Keeping this in view, in both cases there is a need for strengthening the source of funding and here comes the importance of TOT. However, TOT has its own set of challenges. As an optional model the government wants to roll it out and has to do with somebody who can take a commercial call on the traffic growth of the project on long term basis say 25 to 30 years. However, it does not have any construction risk because a large part is already funded by the agencies.  So, we need those pension funds, sovereign funds, multi-lateral funding agencies which can take a commercial call. They are the one right fit for these kinds of models.

How can road-safety concerns be addressed by the players and the government?
The road safety is getting increasingly important. It is not only for the road sector but also for the railway sector. The government has announced huge allocations for the safety fund in both the transport systems. It understands the need as India has the most unsafe ecosystem in terms of roads projects with record high rate of road accidents. The government is trying to incorporate performance related clauses in the concession of limited self. During the operation and maintenance there are aspects which are being highlighted on the safety front which are directly linked to the performance of the developer. So, in a way safety aspects are getting imbedded in the operation and maintenance part of the road projects. Hence, I think over the next three to four years we will see much more evolved roads and highway systems, which is rightly the need of the hour. There is no point in increasing the average speed at which we can ply unless and until you can make roads and highway corridors more safer.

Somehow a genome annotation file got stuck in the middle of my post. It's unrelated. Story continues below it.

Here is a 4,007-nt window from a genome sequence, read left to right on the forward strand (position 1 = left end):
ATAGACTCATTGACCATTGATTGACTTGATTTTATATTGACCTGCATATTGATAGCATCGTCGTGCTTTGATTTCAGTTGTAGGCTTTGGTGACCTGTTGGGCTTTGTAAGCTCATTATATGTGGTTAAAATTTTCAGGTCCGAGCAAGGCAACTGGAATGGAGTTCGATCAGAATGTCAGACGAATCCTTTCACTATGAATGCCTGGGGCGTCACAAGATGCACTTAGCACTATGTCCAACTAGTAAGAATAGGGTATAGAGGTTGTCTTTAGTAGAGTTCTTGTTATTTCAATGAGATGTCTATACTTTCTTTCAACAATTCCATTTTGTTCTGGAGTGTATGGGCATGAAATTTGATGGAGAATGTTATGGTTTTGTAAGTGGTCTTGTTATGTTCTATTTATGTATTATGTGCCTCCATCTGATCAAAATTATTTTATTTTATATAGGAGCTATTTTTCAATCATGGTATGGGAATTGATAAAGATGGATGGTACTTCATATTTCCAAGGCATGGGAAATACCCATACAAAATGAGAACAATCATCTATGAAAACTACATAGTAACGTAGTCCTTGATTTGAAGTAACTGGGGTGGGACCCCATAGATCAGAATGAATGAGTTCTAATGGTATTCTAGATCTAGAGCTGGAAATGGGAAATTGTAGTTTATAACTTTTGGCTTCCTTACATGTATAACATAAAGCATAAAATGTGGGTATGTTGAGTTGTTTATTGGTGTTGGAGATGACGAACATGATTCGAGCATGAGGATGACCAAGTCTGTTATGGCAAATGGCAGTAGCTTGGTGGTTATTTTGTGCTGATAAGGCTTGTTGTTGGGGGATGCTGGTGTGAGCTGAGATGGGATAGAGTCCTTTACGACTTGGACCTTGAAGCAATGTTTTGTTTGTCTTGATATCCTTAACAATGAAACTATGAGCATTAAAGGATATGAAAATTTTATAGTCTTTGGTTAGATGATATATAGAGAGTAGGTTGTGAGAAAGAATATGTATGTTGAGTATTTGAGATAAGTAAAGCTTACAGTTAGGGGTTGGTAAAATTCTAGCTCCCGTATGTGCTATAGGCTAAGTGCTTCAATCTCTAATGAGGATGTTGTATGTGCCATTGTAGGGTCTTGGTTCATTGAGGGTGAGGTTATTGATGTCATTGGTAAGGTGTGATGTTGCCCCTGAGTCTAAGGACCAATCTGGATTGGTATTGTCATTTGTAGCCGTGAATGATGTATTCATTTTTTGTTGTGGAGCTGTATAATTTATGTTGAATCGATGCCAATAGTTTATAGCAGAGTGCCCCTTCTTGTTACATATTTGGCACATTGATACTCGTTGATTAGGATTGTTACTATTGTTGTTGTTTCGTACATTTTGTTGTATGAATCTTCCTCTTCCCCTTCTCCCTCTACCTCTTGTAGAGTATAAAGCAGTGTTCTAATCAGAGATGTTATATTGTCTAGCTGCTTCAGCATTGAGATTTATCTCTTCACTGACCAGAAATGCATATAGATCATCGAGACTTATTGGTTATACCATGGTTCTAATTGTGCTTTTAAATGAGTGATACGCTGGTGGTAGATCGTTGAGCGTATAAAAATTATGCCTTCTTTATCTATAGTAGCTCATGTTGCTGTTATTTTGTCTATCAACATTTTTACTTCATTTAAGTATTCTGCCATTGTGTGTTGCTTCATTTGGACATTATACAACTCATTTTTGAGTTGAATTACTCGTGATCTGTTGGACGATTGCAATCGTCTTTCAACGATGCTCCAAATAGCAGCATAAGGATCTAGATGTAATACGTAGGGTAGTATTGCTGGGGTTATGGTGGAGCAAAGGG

How the various national schemes launched in the road sector are helping in overall growth?
We are doing better as compared to about four-five years back and certainly the government schemes have their contribution in that. For example, average road construction per day has increased from about 9-10 kms a day to 20-22 kms a day. Further, the near future target of 30 to 35 km a day is expected to be reached soon. I think, there are many schemes on which we can be proud of.
The projects which are major iconic projects like national highways initiative-- Golden Quadrilateral and at the village connectivity schemes like Pradhan Mantri Gram Sadak Yojana (PMGSY) have actually been very successful.

Which are the key projects that are drawing interest and investment across the country?